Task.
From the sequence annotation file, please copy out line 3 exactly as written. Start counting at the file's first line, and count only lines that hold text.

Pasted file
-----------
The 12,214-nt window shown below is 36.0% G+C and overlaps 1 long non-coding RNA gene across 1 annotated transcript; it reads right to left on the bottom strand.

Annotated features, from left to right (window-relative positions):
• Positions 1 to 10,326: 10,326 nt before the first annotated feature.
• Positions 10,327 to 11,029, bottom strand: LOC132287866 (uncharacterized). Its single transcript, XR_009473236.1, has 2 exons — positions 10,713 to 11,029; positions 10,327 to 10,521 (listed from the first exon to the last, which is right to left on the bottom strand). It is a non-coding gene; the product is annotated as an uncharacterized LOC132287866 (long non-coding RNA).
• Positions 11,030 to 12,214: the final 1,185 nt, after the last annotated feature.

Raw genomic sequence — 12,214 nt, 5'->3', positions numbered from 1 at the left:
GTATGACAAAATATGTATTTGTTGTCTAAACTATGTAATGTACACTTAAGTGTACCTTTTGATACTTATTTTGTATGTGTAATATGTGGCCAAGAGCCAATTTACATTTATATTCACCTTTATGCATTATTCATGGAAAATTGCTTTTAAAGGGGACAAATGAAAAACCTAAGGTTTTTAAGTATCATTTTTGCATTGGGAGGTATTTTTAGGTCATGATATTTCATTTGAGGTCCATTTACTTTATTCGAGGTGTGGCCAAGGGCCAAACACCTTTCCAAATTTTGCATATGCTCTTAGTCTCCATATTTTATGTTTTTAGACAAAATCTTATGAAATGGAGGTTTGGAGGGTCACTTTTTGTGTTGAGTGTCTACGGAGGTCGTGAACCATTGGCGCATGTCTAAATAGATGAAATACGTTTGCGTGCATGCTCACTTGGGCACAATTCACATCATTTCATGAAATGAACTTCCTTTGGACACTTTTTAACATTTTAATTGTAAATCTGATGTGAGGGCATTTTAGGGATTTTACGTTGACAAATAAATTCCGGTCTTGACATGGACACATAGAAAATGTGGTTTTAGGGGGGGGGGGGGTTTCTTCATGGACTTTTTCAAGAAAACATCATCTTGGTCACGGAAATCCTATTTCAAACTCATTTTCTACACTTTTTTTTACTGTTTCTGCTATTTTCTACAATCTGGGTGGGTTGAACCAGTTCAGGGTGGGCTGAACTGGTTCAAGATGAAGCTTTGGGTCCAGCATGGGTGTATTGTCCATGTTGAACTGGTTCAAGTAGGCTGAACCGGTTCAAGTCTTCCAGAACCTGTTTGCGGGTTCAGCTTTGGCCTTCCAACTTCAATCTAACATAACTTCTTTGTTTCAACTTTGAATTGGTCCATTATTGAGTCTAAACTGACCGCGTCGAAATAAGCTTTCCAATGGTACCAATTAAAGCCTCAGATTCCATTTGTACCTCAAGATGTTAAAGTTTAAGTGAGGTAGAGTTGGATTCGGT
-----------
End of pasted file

• Positions 1 to 10,326: 10,326 nt before the first annotated feature.